FP Complete

Back in January, I published a two part blog post on hash-based package downloads. Some project needs at FP Complete have pushed this to the forefront recently, and as a result I’ve gotten started on implementing these ideas. I’m hoping to publish regular blog posts on the topic as I continue implementation.

There are a few major goals in the refactoring I’m working on:

Today’s post won’t hit on all of these points, as I’m only going to discuss the first bit of rewrite I’ve completed: package index management. This work is occurring on the pantry branch of Stack, though you should be well aware that that branch is currently totally unusable outside of the stack update command.

What’s a package index?

A package index is a term that comes from the Cabal and Hackage worlds. Hackage itself provides a package index, and cabal-install and Stack both download this index to discover packages. The index itself is a tarball (the 01-index.tar file) containing a single cabal file for each revision of a package/version combination. It also contains some other metadata files, like JSON files providing cryptographic hash information on package tarballs. The 01-index.tar file is intended to be downloaded by hackage-security, which provides both security (signature checking and other protections) and resumable downloads.

The need for an index

In its common use case, Stack discovers available packages via a snapshot configuration (e.g., lts-12.0), which tells it the name, version, and Hackage revision of any package available. As a result, it may seem like Stack doesn’t really need the package index. However, it’s still necessary for a few things:

Stack will automatically download the index today when needed (e.g., a snapshot refers to a revision not yet downloaded locally), and can be told to explicitly download a new index via stack update. Because it is highly inefficient to traverse the tarball each time a lookup needs to occur, Stack will also create a cache file mapping package name/version/revision to the offset inside the tarball that it is located.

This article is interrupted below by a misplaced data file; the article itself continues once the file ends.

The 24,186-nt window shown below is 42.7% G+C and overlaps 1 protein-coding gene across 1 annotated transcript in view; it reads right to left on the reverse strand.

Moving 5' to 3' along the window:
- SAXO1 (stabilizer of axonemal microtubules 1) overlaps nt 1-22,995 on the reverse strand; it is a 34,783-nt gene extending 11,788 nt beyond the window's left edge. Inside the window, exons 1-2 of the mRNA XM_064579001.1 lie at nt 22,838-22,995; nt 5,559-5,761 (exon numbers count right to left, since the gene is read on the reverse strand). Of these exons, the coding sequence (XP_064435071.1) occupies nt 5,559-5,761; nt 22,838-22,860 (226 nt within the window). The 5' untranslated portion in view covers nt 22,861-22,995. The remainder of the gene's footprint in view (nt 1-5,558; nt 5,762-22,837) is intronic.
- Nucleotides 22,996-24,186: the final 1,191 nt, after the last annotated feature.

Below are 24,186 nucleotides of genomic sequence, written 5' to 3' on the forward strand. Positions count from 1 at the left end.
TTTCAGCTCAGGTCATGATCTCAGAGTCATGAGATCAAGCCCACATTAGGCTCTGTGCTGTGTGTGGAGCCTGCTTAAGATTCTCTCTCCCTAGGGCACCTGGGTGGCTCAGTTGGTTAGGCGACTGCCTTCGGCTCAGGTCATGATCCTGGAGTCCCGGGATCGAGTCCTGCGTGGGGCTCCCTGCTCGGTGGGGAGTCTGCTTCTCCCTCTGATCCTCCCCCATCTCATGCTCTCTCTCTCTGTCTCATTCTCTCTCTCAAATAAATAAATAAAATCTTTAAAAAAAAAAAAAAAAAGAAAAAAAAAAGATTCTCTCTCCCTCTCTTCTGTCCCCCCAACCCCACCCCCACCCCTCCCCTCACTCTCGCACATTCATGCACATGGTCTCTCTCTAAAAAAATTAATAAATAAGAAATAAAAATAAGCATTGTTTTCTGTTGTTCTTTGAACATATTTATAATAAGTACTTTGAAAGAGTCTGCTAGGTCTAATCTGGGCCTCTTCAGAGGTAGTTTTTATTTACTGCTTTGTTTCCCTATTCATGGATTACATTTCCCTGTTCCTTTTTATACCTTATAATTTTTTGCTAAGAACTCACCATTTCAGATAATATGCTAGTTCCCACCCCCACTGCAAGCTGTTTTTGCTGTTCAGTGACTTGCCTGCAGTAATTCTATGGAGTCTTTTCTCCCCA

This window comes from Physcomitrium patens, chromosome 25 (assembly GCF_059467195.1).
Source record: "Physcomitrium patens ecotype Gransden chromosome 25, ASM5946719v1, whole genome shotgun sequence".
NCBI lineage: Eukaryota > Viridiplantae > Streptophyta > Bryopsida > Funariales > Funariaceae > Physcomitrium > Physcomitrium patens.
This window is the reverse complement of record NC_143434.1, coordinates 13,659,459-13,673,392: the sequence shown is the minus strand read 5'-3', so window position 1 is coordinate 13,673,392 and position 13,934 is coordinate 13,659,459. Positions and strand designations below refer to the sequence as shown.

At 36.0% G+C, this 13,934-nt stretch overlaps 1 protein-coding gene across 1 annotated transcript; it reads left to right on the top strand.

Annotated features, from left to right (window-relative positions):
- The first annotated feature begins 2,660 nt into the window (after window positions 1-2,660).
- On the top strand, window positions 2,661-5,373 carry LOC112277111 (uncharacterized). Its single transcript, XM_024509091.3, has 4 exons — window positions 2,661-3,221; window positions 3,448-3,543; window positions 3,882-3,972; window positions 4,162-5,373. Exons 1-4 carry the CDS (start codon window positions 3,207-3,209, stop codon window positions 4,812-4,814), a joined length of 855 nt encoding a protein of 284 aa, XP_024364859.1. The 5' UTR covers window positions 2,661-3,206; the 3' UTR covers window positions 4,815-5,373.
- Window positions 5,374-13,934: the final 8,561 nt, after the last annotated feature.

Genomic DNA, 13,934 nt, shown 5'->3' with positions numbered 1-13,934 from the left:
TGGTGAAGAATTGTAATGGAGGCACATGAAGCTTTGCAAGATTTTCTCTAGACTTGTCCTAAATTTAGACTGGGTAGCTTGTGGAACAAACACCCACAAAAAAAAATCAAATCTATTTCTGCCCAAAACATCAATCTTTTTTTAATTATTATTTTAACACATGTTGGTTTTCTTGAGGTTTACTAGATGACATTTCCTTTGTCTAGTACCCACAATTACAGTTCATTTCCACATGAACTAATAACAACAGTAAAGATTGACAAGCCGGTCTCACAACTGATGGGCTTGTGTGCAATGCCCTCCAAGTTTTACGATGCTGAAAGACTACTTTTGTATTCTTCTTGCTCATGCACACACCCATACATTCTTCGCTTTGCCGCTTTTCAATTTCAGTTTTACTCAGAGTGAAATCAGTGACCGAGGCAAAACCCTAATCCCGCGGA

Configurable indices

Stack—like cabal-install—allows alternative package indices to be specified. One use case for this is the “corporate firewall” situation (though it applies to other cases too). Some companies have restrictive firewalls in place which block outgoing connections. Or, alternatively, bandwidth may be throttled, and a local mirror would be preferable. Either way, configuring an alternative location to download the Hackage package index from is case 1. To get ahead of myself a bit: there’s no problem with this use case, and Stack will continue to support configurable mirror location.

The second case is for providing access to packages which are not on Hackage. I’ve used this approach in the past myself. It was one of the original ways you could configure cabal-install to use Stackage. With such an alternative index in place, foo-1.2.3 could mean something different on your machine than on mine. (Epic foreshadowment right there.)

Problems with the index

Let’s start with the easy one: building up the offset indexing is slow and memory hungry today. I’ve tried optimizing this in the past, but this is really a pessimal case for Haskell’s memory management: lots of binary blobs getting inserted into a HashMap. Chris Done recently reported to me that this can take over 1GB of memory, discovered due to a build failure on a VPS with swap space disabled.

But there’s a more fundamental problem with indices. I raised an issue two weeks back about a long time concern I’ve had with package indices. Remember that epic foreshadowment above? Allowing alternative, non-Hackage package indices means that foo-1.2.3 is now ambiguous. And worse yet, because package index configuration can live in a user-wide configuration file, looking at your project’s stack.yaml may not reveal this at all.